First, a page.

Local producers get China ready for tariff cuts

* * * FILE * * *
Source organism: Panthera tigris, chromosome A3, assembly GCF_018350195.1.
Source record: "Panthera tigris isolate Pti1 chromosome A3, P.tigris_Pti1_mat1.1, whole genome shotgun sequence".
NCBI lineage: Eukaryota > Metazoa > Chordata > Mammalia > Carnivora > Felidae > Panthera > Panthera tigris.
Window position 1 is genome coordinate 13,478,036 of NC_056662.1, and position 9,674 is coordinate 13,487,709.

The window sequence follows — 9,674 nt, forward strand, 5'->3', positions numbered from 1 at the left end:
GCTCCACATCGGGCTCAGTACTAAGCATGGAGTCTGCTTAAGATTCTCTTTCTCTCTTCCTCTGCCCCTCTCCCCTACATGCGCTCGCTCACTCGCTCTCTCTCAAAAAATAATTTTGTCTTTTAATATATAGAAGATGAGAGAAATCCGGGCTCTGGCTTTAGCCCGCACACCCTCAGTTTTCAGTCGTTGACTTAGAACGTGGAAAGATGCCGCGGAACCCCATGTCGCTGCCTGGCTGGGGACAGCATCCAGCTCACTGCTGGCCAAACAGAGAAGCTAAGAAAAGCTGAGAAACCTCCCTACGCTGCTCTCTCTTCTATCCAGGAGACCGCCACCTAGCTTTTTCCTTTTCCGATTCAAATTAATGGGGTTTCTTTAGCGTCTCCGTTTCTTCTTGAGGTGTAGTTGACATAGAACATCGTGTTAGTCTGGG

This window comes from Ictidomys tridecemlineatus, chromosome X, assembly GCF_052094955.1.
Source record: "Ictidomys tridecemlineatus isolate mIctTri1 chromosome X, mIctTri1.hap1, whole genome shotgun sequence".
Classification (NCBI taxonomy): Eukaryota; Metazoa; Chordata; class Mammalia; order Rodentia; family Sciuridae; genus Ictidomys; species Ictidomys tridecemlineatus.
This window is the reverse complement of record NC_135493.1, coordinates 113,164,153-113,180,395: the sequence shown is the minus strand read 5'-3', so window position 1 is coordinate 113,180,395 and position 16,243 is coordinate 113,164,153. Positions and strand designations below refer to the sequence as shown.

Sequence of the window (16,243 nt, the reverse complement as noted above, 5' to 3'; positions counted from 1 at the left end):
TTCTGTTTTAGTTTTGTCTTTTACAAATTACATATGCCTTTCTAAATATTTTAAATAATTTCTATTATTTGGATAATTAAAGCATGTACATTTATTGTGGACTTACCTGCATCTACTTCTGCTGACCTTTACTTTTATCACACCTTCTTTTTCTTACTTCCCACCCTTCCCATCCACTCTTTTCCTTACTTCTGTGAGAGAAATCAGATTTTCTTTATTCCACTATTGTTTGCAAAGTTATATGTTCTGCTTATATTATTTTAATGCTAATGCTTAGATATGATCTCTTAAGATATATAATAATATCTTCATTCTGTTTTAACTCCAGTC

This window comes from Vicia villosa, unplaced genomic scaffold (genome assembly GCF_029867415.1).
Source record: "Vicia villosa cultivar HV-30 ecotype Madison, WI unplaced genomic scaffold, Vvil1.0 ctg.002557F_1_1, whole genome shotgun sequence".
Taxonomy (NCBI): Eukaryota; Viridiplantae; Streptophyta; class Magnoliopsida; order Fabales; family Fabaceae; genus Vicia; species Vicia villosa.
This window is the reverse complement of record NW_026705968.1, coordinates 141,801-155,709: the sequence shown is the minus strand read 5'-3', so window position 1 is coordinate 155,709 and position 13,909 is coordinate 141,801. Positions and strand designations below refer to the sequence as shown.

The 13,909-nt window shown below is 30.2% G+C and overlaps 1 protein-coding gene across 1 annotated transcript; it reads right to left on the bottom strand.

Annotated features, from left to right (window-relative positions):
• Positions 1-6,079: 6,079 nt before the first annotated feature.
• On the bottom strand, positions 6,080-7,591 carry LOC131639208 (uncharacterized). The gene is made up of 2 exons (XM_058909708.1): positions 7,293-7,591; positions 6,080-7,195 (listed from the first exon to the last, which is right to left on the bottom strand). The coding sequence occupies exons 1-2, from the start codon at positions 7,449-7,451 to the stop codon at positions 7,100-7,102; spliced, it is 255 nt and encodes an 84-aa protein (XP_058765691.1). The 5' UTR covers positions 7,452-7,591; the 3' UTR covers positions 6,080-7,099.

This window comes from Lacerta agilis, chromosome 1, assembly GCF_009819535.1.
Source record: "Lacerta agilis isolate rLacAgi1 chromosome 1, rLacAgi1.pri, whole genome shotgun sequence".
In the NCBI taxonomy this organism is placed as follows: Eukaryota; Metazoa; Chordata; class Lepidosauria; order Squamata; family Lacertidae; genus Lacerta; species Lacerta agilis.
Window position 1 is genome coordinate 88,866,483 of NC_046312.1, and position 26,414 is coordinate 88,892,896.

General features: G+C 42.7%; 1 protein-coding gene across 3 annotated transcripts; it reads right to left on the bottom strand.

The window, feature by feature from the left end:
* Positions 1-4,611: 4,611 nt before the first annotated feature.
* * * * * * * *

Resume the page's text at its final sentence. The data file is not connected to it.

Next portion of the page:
With China extending tariff cuts at the end of the year to a range of Australian fresh fruit and vegetables, nuts, seafood and pork, local producers looking to access this lucrative market are being urged to start planning now. Demand for selected Australian fresh food is expected to soar when tariff cuts of up to 30% on some products come into effect in 2019. Peter Verry, director of leading Australian cold chain consultancy, Peloris, stressed the importance of allowing plenty of time to prepare for exporting to China. “Typically it can take up to 12 months or even longer to receive the appropriate credentials and authority to export certain products to China,” he said. “Failure to adequately understand China quarantine and customs requirements resulted in 160 Australian manufacturers being placed on a black list and 406 shipments dumped or returned in 2017 because of non-compliance. In some cases the mistake was as simple as a non-compliant product label.” Mr Verry said demand within China for Australian produce, which is highly prized by the Chinese for its image of being green and clean, meant China was now Australia’s largest food export market. “We have witnessed an unprecedented demand for products such as fresh milk (which sells for more than $10 per litre) and fresh beef over the past three years. “The cuts in tariffs, which will come into effect in January 2019, can only benefit producers who are prepared to invest the time and effort to get their goods on the shelves.” The China Australia Free Trade Agreement (ChAFTA), which came into effect in 2015, is a phased program of tariff reduction for goods and services. Mr Verry said one of the greatest hurdles facing exporters was developing a market profile. “There are 34 provinces, municipalities and territories in China and it is unlikely an Australian producer will have the resources to service demand in all those areas. We suggest looking at regions and cities where there is limited import competition and start to build a profile in anticipation of the tariff cuts, leveraging off Australia’s reputation for quality produce. “Doing business in China is rewarding but requires significant advance planning and commitment, and there is a risk that if producers don’t start laying the groundwork now they will miss out altogether. Issues such as protecting intellectual property and cultivating appropriate partnerships can be time-consuming but are worth the effort.” On January 1, 2019 the following cuts will apply to fresh food: Elimination of the 10 to 30 per cent tariff on fruit (except citrus) by 1 January 2019 Pork Tariffs of up to 20 per cent will be eliminated by 1 January 2019. Elimination of the 10 to 13 per cent tariff on all fresh vegetables by 1 January 2019. Elimination of eight to 15 per cent tariff on selected seafood. A full list of tariff cuts can be found here: https://dfat.gov.au/trade/agreements/chafta/fact-sheets/Documents/fact-sheet-agriculture-and-processed-food.pdf Information on import shipment failures and import watchlist can be accessed at the following websites (Chinese only – please call Peloris for additional information): http://jckspaqj.aqsiq.gov.cn/jcksphzpfxyj/jjspfxyj http://jckspaqj.aqsiq.gov.cn/jckspwgqymd To learn more about Peloris Global Sourcing watch this video produced by Telstra Enterprise. Or call Peter Verry on Ph: +61 2 8226 852,| Fax: +61 2 8226 8899, Mob: Aust +61 447 740 747, China +86 185 5244 6586 or email: peter.verry@peloris.com.au